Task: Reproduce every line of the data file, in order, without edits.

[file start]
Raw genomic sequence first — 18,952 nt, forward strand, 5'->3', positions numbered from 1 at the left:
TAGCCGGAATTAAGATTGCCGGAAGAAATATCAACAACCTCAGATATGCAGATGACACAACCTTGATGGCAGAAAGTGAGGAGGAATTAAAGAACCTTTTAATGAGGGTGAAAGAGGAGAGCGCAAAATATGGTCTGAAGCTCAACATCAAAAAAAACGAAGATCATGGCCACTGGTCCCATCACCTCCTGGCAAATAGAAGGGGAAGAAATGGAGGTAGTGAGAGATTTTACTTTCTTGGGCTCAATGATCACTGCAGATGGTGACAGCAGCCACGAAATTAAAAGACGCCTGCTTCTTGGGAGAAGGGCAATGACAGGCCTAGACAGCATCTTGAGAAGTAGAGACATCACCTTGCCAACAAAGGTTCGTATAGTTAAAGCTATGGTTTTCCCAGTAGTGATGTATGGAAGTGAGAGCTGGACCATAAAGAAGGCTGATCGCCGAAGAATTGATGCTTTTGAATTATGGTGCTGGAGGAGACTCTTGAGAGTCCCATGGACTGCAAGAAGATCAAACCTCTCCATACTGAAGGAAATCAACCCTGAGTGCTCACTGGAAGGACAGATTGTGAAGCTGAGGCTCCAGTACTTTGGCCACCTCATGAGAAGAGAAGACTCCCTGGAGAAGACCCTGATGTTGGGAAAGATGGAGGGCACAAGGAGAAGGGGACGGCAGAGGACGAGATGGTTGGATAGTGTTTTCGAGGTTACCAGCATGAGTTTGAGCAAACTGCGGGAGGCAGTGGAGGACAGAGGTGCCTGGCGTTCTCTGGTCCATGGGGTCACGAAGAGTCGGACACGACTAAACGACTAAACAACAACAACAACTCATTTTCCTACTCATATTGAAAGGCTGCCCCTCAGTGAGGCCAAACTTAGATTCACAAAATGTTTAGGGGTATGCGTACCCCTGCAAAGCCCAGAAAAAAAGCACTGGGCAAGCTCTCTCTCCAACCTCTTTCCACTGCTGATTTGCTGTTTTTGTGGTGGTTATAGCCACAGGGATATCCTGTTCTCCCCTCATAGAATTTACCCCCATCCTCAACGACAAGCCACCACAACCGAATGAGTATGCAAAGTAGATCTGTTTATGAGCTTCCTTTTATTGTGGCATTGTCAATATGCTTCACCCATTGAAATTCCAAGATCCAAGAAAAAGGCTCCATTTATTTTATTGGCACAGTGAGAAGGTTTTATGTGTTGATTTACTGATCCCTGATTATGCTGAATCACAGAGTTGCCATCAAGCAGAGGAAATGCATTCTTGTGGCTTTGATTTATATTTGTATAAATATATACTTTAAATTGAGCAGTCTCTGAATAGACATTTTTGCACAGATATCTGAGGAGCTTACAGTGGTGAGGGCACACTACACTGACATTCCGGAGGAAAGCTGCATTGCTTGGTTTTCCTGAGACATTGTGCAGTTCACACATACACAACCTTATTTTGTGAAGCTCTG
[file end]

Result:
Raw genomic sequence first — 18,952 nt, forward strand, 5'->3', positions numbered from 1 at the left:
TAGCCGGAATTAAGATTGCCGGAAGAAATATCAACAACCTCAGATATGCAGATGACACAACCTTGATGGCAGAAAGTGAGGAGGAATTAAAGAACCTTTTAATGAGGGTGAAAGAGGAGAGCGCAAAATATGGTCTGAAGCTCAACATCAAAAAAAACGAAGATCATGGCCACTGGTCCCATCACCTCCTGGCAAATAGAAGGGGAAGAAATGGAGGTAGTGAGAGATTTTACTTTCTTGGGCTCAATGATCACTGCAGATGGTGACAGCAGCCACGAAATTAAAAGACGCCTGCTTCTTGGGAGAAGGGCAATGACAGGCCTAGACAGCATCTTGAGAAGTAGAGACATCACCTTGCCAACAAAGGTTCGTATAGTTAAAGCTATGGTTTTCCCAGTAGTGATGTATGGAAGTGAGAGCTGGACCATAAAGAAGGCTGATCGCCGAAGAATTGATGCTTTTGAATTATGGTGCTGGAGGAGACTCTTGAGAGTCCCATGGACTGCAAGAAGATCAAACCTCTCCATACTGAAGGAAATCAACCCTGAGTGCTCACTGGAAGGACAGATTGTGAAGCTGAGGCTCCAGTACTTTGGCCACCTCATGAGAAGAGAAGACTCCCTGGAGAAGACCCTGATGTTGGGAAAGATGGAGGGCACAAGGAGAAGGGGACGGCAGAGGACGAGATGGTTGGATAGTGTTTTCGAGGTTACCAGCATGAGTTTGAGCAAACTGCGGGAGGCAGTGGAGGACAGAGGTGCCTGGCGTTCTCTGGTCCATGGGGTCACGAAGAGTCGGACACGACTAAACGACTAAACAACAACAACAACTCATTTTCCTACTCATATTGAAAGGCTGCCCCTCAGTGAGGCCAAACTTAGATTCACAAAATGTTTAGGGGTATGCGTACCCCTGCAAAGCCCAGAAAAAAAGCACTGGGCAAGCTCTCTCTCCAACCTCTTTCCACTGCTGATTTGCTGTTTTTGTGGTGGTTATAGCCACAGGGATATCCTGTTCTCCCCTCATAGAATTTACCCCCATCCTCAACGACAAGCCACCACAACCGAATGAGTATGCAAAGTAGATCTGTTTATGAGCTTCCTTTTATTGTGGCATTGTCAATATGCTTCACCCATTGAAATTCCAAGATCCAAGAAAAAGGCTCCATTTATTTTATTGGCACAGTGAGAAGGTTTTATGTGTTGATTTACTGATCCCTGATTATGCTGAATCACAGAGTTGCCATCAAGCAGAGGAAATGCATTCTTGTGGCTTTGATTTATATTTGTATAAATATATACTTTAAATTGAGCAGTCTCTGAATAGACATTTTTGCACAGATATCTGAGGAGCTTACAGTGGTGAGGGCACACTACACTGACATTCCGGAGGAAAGCTGCATTGCTTGGTTTTCCTGAGACATTGTGCAGTTCACACATACACAACCTTATTTTGTGAAGCTCTG